by Thom Yee

Community images courtesy of NBCUniversal Television Distribution

Community images courtesy of NBCUniversal Television Distribution

5×11:  “G.I. Jeff”

I can’t believe they went this far. They must, like, own the television broadcast rights or something.

Going far beyond inspiration or imitation, “G.I. Jeff” basically transplants our Save Greendale Committee into an episode straight from the original G.I. Joe ‘80s series. All the details are right, from the ridiculous premises, the low-framerate animation, the film scratches, the static backgrounds, the music that opens scenes and transitions, and everything in between. The episode uses original series characters like Duke and Flint and Scarlet, and I even recognize many of the original voice actors reprising their roles (though the irreplaceable Chris Latta [Cobra Commander and Transformers’ Starscream] remains woefully absent… because he’s dead). The Greendaley’s themselves are clear take-offs on established Joes: Jeff “Wingman” Winger is Duke; Britta “Buzzkill” Perry is Buzzer; Annie “Tight Ship” Edison is Shipwreck; Shirley “Three Kids” Bennett is Stalker; Abed “Fourth Wall” Nadir is Spirit, and so forth. The whole thing is punctuated with true-to-life toy commercials, with a bonus ‘and knowing is half the battle’ PSA concluding that “A good syndicated cartoon has a lesson in the end, but getting heavy-handed or preachy could turn an entire generation into jaded, sarcastic babies.” By far my favourite aspect of the episode is writer Dino Stamatopoulos’ (Star-Burns; yeah, he’s a writer in real life) recognition of G.I. Joe’s propensity for giving characters two-word codenames (e.g., Quick Kick, Cold Shoulder, Deep Dish, Shark Arms, Weird Head, Home Free, Place Holder, Sleep Apnea).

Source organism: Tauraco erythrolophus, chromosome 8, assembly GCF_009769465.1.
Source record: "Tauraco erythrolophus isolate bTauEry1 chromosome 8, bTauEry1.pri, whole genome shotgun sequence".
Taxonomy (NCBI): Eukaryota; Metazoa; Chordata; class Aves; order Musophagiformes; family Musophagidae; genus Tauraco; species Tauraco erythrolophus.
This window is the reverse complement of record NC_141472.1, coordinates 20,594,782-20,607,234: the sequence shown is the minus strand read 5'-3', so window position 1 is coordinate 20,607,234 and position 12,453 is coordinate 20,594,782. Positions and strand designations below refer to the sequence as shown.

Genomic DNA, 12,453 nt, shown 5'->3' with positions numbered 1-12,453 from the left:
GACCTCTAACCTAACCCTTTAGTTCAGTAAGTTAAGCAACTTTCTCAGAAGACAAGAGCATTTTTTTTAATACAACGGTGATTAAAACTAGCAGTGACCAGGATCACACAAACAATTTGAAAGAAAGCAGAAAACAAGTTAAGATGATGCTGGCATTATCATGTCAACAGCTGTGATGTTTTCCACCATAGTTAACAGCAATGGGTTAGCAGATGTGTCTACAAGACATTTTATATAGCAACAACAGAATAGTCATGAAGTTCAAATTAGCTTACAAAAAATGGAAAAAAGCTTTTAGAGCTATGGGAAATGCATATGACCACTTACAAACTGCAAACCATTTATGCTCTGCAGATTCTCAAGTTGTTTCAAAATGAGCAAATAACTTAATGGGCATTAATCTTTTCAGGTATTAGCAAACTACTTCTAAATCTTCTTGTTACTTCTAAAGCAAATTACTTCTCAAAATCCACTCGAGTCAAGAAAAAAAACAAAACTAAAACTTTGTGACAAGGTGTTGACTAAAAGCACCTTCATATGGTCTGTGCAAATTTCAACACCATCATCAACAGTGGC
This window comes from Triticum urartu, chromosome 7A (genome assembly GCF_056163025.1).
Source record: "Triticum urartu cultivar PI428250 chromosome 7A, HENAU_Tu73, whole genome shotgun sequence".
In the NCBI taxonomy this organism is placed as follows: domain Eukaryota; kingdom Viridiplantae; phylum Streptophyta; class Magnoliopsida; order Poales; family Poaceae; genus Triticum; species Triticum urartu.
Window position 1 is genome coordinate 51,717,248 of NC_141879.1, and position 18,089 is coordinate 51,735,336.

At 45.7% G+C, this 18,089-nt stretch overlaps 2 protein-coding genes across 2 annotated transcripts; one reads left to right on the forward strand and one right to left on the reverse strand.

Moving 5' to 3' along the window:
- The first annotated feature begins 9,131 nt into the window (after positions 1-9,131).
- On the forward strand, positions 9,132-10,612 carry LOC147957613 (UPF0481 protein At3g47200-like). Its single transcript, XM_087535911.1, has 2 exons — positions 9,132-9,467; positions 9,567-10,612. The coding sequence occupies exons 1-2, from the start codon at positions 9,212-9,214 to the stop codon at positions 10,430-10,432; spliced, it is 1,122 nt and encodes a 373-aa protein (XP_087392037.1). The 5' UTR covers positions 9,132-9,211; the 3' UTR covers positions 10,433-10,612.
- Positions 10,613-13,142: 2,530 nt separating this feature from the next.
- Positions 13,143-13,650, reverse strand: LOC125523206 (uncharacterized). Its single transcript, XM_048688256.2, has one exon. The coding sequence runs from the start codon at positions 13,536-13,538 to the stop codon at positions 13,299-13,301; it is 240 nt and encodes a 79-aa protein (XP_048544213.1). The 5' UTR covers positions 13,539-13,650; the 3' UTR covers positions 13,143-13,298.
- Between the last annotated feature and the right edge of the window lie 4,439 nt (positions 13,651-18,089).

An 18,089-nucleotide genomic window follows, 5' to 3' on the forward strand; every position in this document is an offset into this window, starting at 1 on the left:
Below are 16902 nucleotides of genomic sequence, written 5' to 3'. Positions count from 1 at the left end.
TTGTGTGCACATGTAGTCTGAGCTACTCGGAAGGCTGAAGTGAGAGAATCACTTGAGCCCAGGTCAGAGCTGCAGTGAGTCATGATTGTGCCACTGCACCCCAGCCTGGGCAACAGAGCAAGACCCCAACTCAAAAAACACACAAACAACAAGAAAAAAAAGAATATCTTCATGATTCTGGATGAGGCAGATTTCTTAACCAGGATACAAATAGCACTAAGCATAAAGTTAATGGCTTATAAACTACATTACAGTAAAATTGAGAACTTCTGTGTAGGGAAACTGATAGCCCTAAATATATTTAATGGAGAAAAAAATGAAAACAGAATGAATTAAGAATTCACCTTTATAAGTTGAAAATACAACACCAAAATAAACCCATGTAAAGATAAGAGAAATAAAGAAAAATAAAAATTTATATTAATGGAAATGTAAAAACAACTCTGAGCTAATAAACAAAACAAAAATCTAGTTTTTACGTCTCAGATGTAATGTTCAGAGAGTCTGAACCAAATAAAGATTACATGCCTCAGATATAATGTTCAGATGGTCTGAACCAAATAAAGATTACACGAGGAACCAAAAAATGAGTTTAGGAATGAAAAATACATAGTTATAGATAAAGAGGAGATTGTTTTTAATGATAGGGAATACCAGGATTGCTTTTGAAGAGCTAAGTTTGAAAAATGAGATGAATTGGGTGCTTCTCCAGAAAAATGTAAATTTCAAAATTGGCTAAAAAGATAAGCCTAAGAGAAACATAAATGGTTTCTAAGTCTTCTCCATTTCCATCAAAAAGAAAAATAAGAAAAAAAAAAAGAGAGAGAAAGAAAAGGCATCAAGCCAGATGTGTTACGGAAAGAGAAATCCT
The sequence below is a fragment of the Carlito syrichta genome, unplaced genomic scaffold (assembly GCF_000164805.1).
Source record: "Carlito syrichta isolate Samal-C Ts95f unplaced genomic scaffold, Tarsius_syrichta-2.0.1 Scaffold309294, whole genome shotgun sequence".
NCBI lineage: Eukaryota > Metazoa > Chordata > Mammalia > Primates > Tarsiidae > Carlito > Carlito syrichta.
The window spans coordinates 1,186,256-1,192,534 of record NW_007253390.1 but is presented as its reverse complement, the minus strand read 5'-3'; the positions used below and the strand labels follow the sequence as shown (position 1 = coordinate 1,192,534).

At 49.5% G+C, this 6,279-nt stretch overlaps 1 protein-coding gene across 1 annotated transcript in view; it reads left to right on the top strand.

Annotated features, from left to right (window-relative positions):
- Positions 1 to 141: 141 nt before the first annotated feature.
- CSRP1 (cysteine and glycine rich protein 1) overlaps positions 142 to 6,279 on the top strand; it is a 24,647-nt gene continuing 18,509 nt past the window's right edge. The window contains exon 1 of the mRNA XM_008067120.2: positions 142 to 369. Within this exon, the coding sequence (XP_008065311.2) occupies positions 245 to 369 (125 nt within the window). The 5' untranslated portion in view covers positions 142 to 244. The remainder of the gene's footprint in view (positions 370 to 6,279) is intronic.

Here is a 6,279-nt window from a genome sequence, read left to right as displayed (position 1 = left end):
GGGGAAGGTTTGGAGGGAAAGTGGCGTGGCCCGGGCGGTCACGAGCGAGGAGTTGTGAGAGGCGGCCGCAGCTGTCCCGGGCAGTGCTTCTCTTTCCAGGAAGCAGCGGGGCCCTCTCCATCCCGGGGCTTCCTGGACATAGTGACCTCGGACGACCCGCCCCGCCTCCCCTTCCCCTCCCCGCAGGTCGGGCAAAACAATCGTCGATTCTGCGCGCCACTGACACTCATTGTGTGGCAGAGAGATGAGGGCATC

Community s5 - G.I. Joe

It’s Flint! And Snake-Eyes! And Lady Jaye and Roadblock! They’re all here!

Having said all of that, I actually wasn’t around for or a big fan of the original show. Being more of a ‘90s kid, I was just a little too young for it, and while it was still on occasionally during Saturday morning cartoons (which I am old enough to remember), I would always miss those irregular airings because I was usually at Chinese school. Chinese school is this thing that Chinese parents send their Chinese kids to on Saturday mornings, both to ruin their lives and to teach them how to write in Chinese because Chinese is a ridiculous enough language to use different symbols for every word instead of using an alphabet and, thus, requires extra schooling. That whole experience left a deep, deep scar that remains to this day, even after watching hours and hours of childhood cartoons in adulthood, specifically to drown out the memory of having to regularly go to school on Saturday mornings and miss cartoons. Anyway…